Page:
Bromelain-based enzymatic debridement of chronic wounds: A preliminary report

Yaron Shoham, Yuval Krieger, Eran Tamir, Eldad Silberstein, Alexander Bogdanov-Berezovsky, Josef Haik, Lior Rosenberg

Research output: Contribution to journalArticlepeer-review

17 Scopus citations

Abstract

Sharp debridement is currently considered most effective for debridement of chronic wounds; however, some patients do not have access to or cannot be treated by surgical methods. This study was designed to provide a first impression of the safety and efficacy of bromelain-based enzymatic debridement of chronic wounds. Two consecutive single-arm studies assessing the enzymatic debridement efficacy of a concentrate of proteolytic enzymes enriched in bromelain in chronic wounds was conducted in 2 medical centres. Patients were treated with up to 11 consecutive 4-hour enzymatic debridement sessions and then treated until wound closure. Twenty-four patients with chronic wounds of different aetiologies were enrolled. All wounds achieved an average of 68% ± 30% debridement in an average of 3.5 ± 2.8 enzymatic debridement 4-hour sessions. Seventeen responding wounds (venous, diabetic, pressure, and post-traumatic aetiologies) achieved an average 85% ± 12% debridement in 3.2 ± 2.5 applications. Seven non-responding wounds (arterial and post-surgical aetiologies) achieved an average 26% ± 13% debridement in 4.3 ± 3.5 applications. No treatment-related serious adverse events were observed, and the only adverse event attributed to the enzymatic debridement was pain. These preliminary results indicate the potential safety and efficacy of bromelain-based enzymatic debridement in chronic wounds. Larger controlled studies are needed to further investigate this indication.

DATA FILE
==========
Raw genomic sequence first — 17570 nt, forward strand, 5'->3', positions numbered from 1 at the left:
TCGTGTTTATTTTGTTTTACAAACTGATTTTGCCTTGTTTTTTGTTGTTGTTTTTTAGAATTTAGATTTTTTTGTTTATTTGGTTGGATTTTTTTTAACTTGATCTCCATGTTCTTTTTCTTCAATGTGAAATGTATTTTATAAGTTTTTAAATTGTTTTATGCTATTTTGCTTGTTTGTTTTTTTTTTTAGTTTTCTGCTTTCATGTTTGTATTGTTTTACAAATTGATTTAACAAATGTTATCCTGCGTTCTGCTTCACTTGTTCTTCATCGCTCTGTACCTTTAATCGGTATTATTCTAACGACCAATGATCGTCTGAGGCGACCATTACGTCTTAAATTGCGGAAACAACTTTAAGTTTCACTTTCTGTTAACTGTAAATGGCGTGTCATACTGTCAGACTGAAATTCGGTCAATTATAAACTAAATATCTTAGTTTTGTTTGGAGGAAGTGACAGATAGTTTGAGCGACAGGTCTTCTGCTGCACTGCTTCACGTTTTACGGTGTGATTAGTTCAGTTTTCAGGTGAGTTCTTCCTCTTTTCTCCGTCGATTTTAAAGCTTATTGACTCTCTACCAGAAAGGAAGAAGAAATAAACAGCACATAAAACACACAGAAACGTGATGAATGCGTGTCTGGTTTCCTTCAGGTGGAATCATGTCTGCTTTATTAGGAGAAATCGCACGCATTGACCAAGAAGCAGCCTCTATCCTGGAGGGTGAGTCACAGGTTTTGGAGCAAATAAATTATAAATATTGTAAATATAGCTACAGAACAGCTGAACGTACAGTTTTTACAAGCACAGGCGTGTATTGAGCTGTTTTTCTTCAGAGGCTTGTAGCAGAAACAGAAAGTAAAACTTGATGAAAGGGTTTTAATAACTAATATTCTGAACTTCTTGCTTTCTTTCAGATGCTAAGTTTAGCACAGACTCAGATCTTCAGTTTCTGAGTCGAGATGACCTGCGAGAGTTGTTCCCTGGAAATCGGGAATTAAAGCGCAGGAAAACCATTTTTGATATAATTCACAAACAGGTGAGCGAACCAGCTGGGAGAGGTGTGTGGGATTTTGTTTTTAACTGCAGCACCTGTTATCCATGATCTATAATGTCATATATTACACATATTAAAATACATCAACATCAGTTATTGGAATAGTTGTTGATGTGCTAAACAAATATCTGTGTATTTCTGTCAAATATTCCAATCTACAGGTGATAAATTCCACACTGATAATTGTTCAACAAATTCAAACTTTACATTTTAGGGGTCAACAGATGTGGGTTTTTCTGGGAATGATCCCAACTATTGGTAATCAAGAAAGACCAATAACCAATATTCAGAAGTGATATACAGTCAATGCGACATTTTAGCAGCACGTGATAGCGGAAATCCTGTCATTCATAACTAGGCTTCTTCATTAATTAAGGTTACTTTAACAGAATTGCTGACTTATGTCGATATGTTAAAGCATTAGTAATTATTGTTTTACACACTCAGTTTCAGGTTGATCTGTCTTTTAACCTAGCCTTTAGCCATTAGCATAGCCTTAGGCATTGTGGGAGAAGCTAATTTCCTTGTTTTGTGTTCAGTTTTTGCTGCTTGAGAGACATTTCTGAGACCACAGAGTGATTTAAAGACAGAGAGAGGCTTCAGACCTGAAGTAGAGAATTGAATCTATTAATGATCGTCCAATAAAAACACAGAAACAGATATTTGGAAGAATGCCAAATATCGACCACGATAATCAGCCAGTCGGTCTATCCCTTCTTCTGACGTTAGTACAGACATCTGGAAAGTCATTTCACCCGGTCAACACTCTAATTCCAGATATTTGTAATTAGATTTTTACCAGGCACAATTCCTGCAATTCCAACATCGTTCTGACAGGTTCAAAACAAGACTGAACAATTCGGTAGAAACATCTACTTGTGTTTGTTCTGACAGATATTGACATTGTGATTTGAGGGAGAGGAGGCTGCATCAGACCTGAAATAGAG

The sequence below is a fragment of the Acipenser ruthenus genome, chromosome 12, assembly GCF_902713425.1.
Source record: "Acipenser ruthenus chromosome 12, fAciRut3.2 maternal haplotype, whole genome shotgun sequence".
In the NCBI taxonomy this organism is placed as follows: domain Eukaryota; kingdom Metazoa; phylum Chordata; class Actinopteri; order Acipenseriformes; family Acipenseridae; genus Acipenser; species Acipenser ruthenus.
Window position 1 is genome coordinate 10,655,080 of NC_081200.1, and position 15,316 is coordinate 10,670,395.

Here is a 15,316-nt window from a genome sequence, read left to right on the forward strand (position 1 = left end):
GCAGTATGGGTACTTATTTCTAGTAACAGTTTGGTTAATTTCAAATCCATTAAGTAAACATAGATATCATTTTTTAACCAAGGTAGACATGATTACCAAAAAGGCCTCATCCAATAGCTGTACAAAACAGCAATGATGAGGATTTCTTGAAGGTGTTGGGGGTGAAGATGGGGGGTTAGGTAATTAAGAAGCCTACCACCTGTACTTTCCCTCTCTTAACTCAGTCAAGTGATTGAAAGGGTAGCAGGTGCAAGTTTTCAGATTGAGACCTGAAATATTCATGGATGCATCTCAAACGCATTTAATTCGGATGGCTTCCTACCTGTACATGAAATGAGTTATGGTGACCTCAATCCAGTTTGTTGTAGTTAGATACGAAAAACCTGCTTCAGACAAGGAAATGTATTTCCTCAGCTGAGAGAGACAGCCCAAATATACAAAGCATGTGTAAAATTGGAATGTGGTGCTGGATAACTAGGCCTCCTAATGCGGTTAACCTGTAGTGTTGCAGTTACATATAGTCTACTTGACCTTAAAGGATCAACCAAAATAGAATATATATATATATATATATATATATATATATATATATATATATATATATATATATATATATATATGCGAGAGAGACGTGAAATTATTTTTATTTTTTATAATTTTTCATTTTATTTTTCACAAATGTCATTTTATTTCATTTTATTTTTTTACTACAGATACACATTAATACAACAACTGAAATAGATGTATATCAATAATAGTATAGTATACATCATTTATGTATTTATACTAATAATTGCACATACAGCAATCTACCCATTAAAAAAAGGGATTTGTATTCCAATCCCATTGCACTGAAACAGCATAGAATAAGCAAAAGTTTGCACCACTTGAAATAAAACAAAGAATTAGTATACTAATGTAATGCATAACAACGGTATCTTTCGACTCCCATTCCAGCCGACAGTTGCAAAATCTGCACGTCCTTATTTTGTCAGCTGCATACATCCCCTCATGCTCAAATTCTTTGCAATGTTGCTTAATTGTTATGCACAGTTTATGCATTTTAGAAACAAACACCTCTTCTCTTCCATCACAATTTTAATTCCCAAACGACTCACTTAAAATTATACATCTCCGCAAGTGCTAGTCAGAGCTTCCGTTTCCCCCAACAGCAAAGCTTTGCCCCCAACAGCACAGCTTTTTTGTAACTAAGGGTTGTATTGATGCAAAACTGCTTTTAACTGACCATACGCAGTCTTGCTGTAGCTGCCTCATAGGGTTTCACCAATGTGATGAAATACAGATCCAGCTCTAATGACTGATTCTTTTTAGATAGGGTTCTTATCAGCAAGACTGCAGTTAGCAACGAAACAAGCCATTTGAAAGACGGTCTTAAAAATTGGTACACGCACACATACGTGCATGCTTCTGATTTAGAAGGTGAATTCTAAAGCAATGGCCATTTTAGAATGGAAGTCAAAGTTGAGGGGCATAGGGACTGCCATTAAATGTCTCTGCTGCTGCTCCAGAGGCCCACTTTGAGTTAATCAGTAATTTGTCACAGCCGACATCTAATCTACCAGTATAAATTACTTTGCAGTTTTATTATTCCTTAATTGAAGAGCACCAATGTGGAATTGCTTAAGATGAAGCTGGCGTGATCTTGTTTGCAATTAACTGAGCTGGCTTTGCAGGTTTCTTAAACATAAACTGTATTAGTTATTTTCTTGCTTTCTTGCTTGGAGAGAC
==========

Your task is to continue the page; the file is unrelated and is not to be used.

Original languageEnglish
Pages (from-to)769-775
Number of pages7
JournalInternational Wound Journal
Volume15
Issue number5
DOIs
StatePublished - 1 Oct 2018
Externally publishedYes

Keywords

  • a concentrate of proteolytic enzymes enriched in bromelain
  • bromelain-based debridement
  • chronic wounds
  • enzymatic debridement

ASJC Scopus subject areas

  • Surgery
  • Dermatology

Fingerprint

Dive into the research topics of 'Bromelain-based enzymatic debridement of chronic wounds: A preliminary report'. Together they form a unique fingerprint.

Cite this